Owner store

Buffalo shooting leaves neighborhood without a grocery store

BUFFALO, NY (AP) — Tops Friendly Market was more than a place to buy groceries. As the only supermarket for miles, it’s become something of a community center on Buffalo’s East Side – where you chatted with neighbors and caught up with people’s lives.

“That’s where we’re going to buy some bread and stay for 15, 20 minutes because … you’re going to find four or five people you know and have a few conversations before we leave,” Buffalo City Councilman Ulysees O. Wingo said. , which represents the struggling black neighborhood where he grew up. “You feel good because this is your store.”

Now residents are mourning the deaths of 10 black people at the hands of an 18-year-old white man who drove three hours to carry out a racist shooting and broadcast live in the crowded supermarket on Saturday.

They also grapple with being targeted in a place that has been so vital to the community. Before Tops opened on the East Side in 2003, residents had to travel to other communities to buy nutritious food or settle for snacks and more expensive staples like milk and eggs at convenience stores. and service stations.

The fact that there are no other options lays bare the racial and economic divide that existed in Buffalo long before the shooting, residents say.

“It’s unconscionable to think that Tops is the only supermarket in this neighborhood, in my neighborhood,” said Theresa Harris-Tigg, a retired Buffalo educator who knew two of those killed.

While Tops is temporarily closed pending the investigation, the community is working to ensure residents don’t miss out.

A makeshift food bank has been set up not far from the supermarket. The Buffalo Community Fridge received enough monetary donations to distribute funds to other local organizations. Tops also organized a bus to shuttle East Side residents to another of its Buffalo locations.

After decades of neglect and decline, only a handful of stores stand along Jefferson Avenue, the East Side’s once-thriving main thoroughfare, including a Family Dollar, delicatessen, liquor store and a few convenience stores, as well as a library. and black-run businesses like Golden Cup Coffee, Zawadi Books and The Challenger News.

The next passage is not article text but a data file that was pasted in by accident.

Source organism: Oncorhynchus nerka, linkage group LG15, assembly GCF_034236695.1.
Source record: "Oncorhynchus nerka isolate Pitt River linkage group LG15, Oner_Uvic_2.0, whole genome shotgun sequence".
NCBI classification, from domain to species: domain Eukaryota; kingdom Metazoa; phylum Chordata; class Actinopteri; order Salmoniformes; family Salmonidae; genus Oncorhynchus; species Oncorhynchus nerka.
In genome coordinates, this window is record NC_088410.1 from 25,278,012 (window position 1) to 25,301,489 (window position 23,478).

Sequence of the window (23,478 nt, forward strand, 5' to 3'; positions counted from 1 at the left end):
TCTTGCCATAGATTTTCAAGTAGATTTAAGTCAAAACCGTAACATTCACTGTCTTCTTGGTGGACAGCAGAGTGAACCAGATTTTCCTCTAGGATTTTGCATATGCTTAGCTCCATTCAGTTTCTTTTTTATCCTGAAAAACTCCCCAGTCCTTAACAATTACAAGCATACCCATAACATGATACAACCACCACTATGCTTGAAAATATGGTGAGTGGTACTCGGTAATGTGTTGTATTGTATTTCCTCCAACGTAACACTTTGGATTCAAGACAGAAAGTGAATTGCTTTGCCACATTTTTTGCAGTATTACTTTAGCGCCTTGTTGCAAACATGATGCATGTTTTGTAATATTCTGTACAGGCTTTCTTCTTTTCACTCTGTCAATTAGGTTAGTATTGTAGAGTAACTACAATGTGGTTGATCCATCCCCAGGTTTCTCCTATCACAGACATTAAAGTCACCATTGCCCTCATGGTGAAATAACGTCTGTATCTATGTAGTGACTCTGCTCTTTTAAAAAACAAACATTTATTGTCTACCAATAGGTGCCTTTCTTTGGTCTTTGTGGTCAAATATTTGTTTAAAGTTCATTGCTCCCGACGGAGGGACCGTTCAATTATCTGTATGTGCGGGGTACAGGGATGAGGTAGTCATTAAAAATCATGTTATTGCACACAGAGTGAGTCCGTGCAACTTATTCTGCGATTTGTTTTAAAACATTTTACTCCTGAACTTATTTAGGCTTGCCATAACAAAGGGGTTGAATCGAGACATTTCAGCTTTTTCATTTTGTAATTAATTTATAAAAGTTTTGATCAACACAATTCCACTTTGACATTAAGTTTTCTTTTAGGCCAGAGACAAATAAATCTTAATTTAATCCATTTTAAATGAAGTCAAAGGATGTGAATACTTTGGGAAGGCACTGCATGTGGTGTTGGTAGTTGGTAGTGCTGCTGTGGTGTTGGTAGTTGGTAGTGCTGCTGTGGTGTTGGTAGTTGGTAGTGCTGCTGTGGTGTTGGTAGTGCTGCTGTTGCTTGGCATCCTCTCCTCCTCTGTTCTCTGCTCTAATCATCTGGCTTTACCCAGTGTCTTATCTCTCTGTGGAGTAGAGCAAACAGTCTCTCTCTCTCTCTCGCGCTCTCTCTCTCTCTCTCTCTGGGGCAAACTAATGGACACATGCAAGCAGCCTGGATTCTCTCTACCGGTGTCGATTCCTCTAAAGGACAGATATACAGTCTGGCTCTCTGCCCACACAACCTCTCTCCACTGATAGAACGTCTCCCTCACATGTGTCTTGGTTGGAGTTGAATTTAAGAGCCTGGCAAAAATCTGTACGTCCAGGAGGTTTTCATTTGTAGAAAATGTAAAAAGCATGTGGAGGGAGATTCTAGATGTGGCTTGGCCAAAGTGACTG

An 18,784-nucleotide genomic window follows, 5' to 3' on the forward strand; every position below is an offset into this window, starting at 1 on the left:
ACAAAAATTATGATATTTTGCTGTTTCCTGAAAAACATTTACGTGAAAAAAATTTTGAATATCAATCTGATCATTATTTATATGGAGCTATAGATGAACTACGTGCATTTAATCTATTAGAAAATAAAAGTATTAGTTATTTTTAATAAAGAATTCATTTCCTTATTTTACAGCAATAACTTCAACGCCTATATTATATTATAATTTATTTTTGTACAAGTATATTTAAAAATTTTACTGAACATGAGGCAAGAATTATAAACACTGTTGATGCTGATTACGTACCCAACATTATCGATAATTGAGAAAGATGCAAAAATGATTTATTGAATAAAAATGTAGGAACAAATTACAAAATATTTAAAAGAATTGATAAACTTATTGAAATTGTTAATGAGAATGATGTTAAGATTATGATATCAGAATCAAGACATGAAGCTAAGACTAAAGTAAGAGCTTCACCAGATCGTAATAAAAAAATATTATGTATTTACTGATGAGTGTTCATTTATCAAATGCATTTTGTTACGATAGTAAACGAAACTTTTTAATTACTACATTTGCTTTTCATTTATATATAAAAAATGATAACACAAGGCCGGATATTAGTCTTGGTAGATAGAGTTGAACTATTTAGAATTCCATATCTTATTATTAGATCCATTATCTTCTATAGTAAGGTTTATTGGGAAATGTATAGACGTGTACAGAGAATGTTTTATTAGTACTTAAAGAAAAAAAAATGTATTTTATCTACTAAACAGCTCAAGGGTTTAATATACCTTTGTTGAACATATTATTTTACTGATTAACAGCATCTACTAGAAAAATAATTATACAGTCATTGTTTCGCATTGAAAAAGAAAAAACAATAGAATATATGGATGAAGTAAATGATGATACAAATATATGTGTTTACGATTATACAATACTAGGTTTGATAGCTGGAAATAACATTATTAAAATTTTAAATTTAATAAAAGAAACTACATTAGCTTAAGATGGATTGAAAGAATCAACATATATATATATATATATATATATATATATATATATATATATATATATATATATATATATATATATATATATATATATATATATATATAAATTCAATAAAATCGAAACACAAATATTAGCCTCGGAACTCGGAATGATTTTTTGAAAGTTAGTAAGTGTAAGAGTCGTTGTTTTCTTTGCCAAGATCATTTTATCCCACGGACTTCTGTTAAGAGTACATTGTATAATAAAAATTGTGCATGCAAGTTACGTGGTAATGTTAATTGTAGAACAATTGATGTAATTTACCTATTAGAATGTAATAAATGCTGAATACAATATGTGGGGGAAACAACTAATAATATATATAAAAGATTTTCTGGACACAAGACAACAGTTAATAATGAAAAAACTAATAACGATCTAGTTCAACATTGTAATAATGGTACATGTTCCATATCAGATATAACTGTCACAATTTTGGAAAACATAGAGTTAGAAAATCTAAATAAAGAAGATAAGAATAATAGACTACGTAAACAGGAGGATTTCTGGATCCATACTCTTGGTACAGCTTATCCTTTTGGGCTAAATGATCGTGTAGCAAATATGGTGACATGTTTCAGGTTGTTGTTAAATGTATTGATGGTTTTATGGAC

Jillian Hanesworth, 29, who was born and raised there, said the construction of a freeway has helped cut through the neighborhood, with drivers passing underground without ever having to see it. At a recent rally, Hanesworth said he asked the crowd how many people needed GPS to get there, and many white people raised their hands.

“A lot of people who talk about Buffalo don’t live here,” said Hanesworth, the city’s poet laureate and director of leadership development at Open Buffalo, a nonprofit focused on social justice and community development.

Like many residents, she pauses to think when asked where the nearest main grocery store is: None are within walking distance, and it takes three different buses to get to the Price Rite.

Before Tops opened on the East Side, residents, lawmakers and other advocates lobbied for years for a grocery store in what had become a ‘food desert’ after grocery stores and other stores closed. stores in the neighborhood’s Central Park Plaza, Wingo said.

Yvette Mack, 62, remembers when the streets weren’t so empty. But when she was around 15 or 16, she noticed places closing down.

“It all started to fade as I got older,” she said.

Eventually she moved downtown but returned to the East Side in 2020, happy that a supermarket had returned. Mack says she shopped at Tops every day, sometimes three or four times, for soft drinks, meat and to play her numbers. She was there Saturday before the shoot.

Now she’s not sure she’ll be able to return once the store reopens, but hopes the community conversations will lead to more businesses on the East Side. Harris-Tigg, the retired educator, also hopes the shooting will bring the city together to talk about disparities.

“It’s time to do more. It’s time for white people to talk to white people and really have honest conversations,” she said.

Pastor James Giles, coordinator of the anti-violence group Buffalo Peacemakers, thinks that is what is happening. He juggled calls offering help from area churches and businesses, the Buffalo Bills, competing grocery stores and even the utility company after the shooting.

“I want us to be the City of Good Neighbours. And I hope we aspire to live up to that moniker,” Giles said. “But I feel like we can’t get there until we come clean about the white supremacy and racism that’s already in our city.”

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Sarkar and Nasir are members of AP’s Race and Ethnicity team. AP writers John Wawrow in Buffalo, New York, and Tammy Webber in Fenton, Michigan, contributed to this story.